Last night the Commons voted on a series of Lords amendments to the Trade Bill. The bill was originally proposed in 2017 as the means by which the UK would adjust to managing its trade policy after Brexit. It contained four main elements:

  • Provision for the implementation of the 40-plus trade agreements with non-EU countries that the UK was looking to rollover beyond the transition period.
  • Provision for the UK to enforce the WTO’s rules on competition for government procurement contracts in its own right.
  • Provision for the UK to pursue WTO intervention in international disputes over unfair trade practices, via our own newly-established Trade Remedies Authority.
  • The establishment of new powers for the collection and sharing of export data by HMRC and the exchange of data between the departments and agencies involved in the facilitation of trade via the Channel ports.

From the outset, Labour’s criticism of the Trade Bill has been that the Government has failed to use this opportunity to set out the UK’s principles for the negotiation of future trade deals, and to overhaul the inadequate procedures for parliamentary scrutiny of those deals.

The bill was withdrawn in 2019, but re-presented in 2020 in much the same form, minus the amendments that were agreed during its previous attempted passage. The Government’s increased majority has allowed it a smoother passage this time around, but it has continued to face battles over various proposed amendments, especially those concerning parliamentary scrutiny, Human Rights, exemption for the NHS, and farming standards, the last of which led to the creation of the Trade and Agriculture Commission (TAC), and accompanying government amendment to the bill.

Given the problems it has had with these various amendments, the Government could be forgiven for asking why it needs the Trade Bill any more. Returning to the bill’s original objectives, the rollover agreements with non-EU countries are mostly in place, as are the new procedures for procurement and trade remedies, and the TAC has been established. The UK is up and running as an independent trading nation without the passage of this bill.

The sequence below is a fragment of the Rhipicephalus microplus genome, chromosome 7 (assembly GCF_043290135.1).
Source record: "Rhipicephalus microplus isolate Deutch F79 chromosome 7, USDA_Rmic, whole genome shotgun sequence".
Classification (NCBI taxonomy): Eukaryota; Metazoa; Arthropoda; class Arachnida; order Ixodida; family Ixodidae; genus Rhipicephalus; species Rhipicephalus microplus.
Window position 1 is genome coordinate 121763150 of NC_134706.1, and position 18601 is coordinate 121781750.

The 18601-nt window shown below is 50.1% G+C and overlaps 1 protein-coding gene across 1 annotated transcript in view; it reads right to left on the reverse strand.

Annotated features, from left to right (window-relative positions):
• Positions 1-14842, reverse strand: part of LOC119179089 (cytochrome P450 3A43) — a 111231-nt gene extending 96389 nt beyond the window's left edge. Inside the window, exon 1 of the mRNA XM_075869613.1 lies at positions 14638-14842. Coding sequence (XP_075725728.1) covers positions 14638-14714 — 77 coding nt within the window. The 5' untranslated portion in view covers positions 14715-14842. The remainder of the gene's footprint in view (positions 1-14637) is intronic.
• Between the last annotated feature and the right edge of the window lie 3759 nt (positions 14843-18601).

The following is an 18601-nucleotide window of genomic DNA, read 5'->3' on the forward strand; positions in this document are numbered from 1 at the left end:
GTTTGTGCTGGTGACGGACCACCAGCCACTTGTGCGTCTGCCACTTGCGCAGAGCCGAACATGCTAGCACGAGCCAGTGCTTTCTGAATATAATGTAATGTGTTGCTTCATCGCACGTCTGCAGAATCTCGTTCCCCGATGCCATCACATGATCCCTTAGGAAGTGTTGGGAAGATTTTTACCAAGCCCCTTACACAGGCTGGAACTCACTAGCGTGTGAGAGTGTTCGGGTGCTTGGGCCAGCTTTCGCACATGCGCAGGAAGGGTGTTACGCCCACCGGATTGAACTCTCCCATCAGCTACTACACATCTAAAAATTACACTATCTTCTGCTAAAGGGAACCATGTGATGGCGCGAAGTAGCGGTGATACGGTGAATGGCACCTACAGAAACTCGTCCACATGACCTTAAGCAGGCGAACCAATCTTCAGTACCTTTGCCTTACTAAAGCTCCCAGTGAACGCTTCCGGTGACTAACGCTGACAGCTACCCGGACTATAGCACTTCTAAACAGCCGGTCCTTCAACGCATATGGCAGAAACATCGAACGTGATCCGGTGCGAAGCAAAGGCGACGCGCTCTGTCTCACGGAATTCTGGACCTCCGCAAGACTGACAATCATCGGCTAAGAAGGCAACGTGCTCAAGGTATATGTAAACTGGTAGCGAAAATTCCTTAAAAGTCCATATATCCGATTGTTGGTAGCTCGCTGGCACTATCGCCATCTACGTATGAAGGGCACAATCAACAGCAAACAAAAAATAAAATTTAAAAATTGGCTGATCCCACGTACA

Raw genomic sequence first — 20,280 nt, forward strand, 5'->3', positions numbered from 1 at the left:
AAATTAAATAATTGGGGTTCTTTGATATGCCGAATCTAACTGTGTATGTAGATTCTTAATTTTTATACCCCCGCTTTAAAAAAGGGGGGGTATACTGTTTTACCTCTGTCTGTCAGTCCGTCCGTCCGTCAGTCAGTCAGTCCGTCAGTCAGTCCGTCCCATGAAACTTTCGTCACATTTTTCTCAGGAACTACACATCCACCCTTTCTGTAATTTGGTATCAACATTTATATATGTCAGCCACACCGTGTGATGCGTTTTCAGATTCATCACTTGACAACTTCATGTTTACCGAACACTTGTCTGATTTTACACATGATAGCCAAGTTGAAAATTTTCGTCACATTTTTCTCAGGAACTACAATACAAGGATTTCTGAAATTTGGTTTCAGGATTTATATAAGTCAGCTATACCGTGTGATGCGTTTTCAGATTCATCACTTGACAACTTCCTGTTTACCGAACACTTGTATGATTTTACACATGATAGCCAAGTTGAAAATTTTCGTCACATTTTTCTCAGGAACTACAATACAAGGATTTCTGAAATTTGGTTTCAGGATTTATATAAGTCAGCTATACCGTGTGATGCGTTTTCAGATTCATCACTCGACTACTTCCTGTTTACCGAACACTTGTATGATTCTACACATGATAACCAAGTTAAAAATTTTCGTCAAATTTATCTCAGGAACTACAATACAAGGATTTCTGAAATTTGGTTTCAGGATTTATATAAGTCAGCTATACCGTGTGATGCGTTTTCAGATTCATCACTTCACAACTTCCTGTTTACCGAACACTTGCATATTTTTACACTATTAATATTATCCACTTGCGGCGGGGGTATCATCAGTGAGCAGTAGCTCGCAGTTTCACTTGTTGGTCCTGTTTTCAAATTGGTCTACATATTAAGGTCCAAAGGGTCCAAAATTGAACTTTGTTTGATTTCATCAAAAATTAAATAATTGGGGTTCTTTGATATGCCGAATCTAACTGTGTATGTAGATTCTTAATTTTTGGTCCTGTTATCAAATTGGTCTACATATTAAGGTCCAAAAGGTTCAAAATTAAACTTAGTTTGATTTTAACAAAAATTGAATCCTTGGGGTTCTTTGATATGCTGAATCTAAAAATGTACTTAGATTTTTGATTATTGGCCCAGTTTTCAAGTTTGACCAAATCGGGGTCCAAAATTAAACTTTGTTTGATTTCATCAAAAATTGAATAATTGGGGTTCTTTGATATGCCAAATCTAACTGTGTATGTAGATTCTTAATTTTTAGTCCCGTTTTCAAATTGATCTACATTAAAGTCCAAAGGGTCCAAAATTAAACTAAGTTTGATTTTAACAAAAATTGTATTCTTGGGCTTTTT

The only outstanding issue was the need for legislation to cover the exchange of data between government departments and agencies, but – with Labour’s consent – this was passed in one day as a stand-alone bill at the end of 2020 to have it in place for January 1st.

Labour insisted on a commitment from Department for International Trade ministers that they would not drop the Trade Bill – and the various problematic amendments coming back from the House of Lords – if we consented to the quick and unimpeded passage of the bill on data exchange.

Last night we voted on a series of amendments proposed by the Lords, which covered the contentious areas outlined above. The Government won all of the votes, but its majority was reduced to just 11 in the vote against adopting an amendment which would outlaw trade deals with countries judged by the High Court to be committing genocide. A number of Tories also rebelled in the vote on parliamentary scrutiny.

The bill now goes back to the Lords as part of the ‘ping pong’ process. If you would like to find out more about its progress and the details of the bill, see


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